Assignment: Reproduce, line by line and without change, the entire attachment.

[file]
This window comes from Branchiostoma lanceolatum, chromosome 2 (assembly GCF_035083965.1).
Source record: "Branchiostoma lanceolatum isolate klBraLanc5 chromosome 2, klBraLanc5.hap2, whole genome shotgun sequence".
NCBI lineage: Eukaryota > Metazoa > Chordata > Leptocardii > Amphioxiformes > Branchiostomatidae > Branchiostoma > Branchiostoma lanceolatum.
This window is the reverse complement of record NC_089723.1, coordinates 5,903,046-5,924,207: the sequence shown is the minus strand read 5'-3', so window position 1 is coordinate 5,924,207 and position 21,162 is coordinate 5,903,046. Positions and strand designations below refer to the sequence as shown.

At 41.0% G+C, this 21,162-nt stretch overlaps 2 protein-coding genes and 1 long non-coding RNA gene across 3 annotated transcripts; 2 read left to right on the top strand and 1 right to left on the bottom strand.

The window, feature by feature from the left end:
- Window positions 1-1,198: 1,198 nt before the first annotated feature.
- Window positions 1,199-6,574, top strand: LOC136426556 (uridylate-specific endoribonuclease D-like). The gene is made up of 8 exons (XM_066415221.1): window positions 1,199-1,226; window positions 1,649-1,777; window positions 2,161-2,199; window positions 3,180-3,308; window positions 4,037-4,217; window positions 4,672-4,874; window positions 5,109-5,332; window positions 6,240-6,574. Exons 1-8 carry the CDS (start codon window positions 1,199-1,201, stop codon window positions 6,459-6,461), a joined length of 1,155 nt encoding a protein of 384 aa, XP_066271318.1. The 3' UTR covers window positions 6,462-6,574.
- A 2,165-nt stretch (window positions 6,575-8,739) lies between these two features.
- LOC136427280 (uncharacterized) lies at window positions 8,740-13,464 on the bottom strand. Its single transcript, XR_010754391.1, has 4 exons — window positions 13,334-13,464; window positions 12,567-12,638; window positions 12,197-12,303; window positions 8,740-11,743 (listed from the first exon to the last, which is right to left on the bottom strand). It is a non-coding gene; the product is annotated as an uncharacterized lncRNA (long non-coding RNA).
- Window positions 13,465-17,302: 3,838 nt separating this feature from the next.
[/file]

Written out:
This window comes from Branchiostoma lanceolatum, chromosome 2 (assembly GCF_035083965.1).
Source record: "Branchiostoma lanceolatum isolate klBraLanc5 chromosome 2, klBraLanc5.hap2, whole genome shotgun sequence".
NCBI lineage: Eukaryota > Metazoa > Chordata > Leptocardii > Amphioxiformes > Branchiostomatidae > Branchiostoma > Branchiostoma lanceolatum.
This window is the reverse complement of record NC_089723.1, coordinates 5,903,046-5,924,207: the sequence shown is the minus strand read 5'-3', so window position 1 is coordinate 5,924,207 and position 21,162 is coordinate 5,903,046. Positions and strand designations below refer to the sequence as shown.

At 41.0% G+C, this 21,162-nt stretch overlaps 2 protein-coding genes and 1 long non-coding RNA gene across 3 annotated transcripts; 2 read left to right on the top strand and 1 right to left on the bottom strand.

The window, feature by feature from the left end:
- Window positions 1-1,198: 1,198 nt before the first annotated feature.
- Window positions 1,199-6,574, top strand: LOC136426556 (uridylate-specific endoribonuclease D-like). The gene is made up of 8 exons (XM_066415221.1): window positions 1,199-1,226; window positions 1,649-1,777; window positions 2,161-2,199; window positions 3,180-3,308; window positions 4,037-4,217; window positions 4,672-4,874; window positions 5,109-5,332; window positions 6,240-6,574. Exons 1-8 carry the CDS (start codon window positions 1,199-1,201, stop codon window positions 6,459-6,461), a joined length of 1,155 nt encoding a protein of 384 aa, XP_066271318.1. The 3' UTR covers window positions 6,462-6,574.
- A 2,165-nt stretch (window positions 6,575-8,739) lies between these two features.
- LOC136427280 (uncharacterized) lies at window positions 8,740-13,464 on the bottom strand. Its single transcript, XR_010754391.1, has 4 exons — window positions 13,334-13,464; window positions 12,567-12,638; window positions 12,197-12,303; window positions 8,740-11,743 (listed from the first exon to the last, which is right to left on the bottom strand). It is a non-coding gene; the product is annotated as an uncharacterized lncRNA (long non-coding RNA).
- Window positions 13,465-17,302: 3,838 nt separating this feature from the next.